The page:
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    Lighten up Francis. I'll make all the characterizations I want. You put your opinion out and other disagree.
  6. FuzzyLumpkins

    FuzzyLumpkins The Boognish

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    I am trying to put this discussion into the realm of objective truth. Like for example the legal arguments being made.

    You characterize arguments while I am trying to interpret the ones that exist. For example the appellate court said the NFLPA could argue that the 2010 agreement was 'misrepresented' or demonstrated 'misconduct.'

    You talk in terms of mount olympus while I point to evidence of collusion only known after the fact such as Mara's comments or the warnings that were sent out by the league.

    I don't really demonstrate an opinion besides the character of your arguments. You just aren't on the level.
  7. Ntegrase96

    Ntegrase96 Well-Known Member

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    Wasn't bkight.

    No that was me.

    And it wasn't "Mount Olympus". It was Olympus Mons. Translated, yes virtually the same thing. But my metaphor was that the nflpa had a mountain to climb. Not just a mere mountain, but rather Olympus Mons; which for a long time was believed to be the highest peak in the solar system... Because Everest just wouldn't do for my analogy (a third of the size).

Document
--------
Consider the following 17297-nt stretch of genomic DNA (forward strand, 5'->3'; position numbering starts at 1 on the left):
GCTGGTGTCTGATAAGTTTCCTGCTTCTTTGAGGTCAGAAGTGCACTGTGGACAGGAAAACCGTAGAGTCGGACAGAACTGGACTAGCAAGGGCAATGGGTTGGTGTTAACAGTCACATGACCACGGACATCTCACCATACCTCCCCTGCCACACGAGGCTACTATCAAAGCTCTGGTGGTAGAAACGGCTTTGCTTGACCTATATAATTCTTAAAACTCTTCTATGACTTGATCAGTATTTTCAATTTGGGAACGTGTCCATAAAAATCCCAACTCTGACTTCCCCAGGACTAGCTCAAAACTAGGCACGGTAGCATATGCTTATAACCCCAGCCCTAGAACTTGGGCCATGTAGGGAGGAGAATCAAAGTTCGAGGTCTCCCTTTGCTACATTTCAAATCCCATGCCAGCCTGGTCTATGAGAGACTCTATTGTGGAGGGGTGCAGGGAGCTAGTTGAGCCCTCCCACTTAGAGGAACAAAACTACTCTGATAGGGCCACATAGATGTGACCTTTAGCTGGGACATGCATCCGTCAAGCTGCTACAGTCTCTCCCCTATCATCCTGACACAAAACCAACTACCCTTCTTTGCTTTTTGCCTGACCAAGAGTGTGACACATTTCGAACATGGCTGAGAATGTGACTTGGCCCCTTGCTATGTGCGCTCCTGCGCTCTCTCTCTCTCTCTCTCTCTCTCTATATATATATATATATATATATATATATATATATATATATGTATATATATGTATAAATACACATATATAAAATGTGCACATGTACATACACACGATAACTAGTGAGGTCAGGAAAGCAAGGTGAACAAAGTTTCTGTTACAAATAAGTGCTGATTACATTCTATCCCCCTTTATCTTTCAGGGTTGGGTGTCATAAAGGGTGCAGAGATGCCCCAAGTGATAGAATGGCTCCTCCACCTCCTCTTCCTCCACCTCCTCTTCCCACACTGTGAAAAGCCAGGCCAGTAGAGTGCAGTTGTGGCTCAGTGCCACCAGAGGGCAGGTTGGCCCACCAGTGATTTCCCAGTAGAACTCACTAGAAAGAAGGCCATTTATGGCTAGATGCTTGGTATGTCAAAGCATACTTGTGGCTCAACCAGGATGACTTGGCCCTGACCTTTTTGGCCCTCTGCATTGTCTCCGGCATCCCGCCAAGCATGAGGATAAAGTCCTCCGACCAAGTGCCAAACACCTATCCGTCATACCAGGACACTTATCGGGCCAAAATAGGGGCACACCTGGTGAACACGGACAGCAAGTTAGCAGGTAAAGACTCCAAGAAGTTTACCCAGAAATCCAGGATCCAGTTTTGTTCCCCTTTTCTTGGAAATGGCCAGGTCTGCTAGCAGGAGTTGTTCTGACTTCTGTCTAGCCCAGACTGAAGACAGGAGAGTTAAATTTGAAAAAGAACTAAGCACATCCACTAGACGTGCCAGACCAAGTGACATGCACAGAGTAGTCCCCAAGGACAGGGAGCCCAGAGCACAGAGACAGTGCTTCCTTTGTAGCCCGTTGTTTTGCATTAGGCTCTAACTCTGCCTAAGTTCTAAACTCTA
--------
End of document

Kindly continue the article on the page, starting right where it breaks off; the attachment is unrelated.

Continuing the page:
8. FuzzyLumpkins

    FuzzyLumpkins The Boognish

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    You both talk in metaphors while what I argue is in objective truth. It's like you don't understand things so you make up things and act like they are equivalent.
  9. Manwiththeplan

    Manwiththeplan Well-Known Member

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    I swear none of you guys even read beyond the initial disagreement. What the NFL did was illegal, you'll never hear me say otherwise and you couldn't be more wrong on what I do and do not have problems with.
  10. Ntegrase96

    Ntegrase96 Well-Known Member

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    We'd think so, right? But the NFLPA signed away their right to sue over legal matters prior to 2011 when they inked the new CBA (which is why Doty threw the case out in the first place, and the court of appeals agree with despite overturning the case).

    Furthermore, even if they still retained the right to sue, the new CBA defines "collusion" very specifically and this instance doesn't really fit the reqs from what we non-legalese people can tell-- if you want to read up on it, it's article 17 of the new CBA. I'm no lawyer so I could be wrong. But the biggest argument to made here is that no one forced the NFLPA to sign off in the cap reallocations and they actually ended up benefiting.That's not duress, it's a contractual agreement that smith made to save his own tail in his election year. At worst, it's Business acumen and a solid checkmate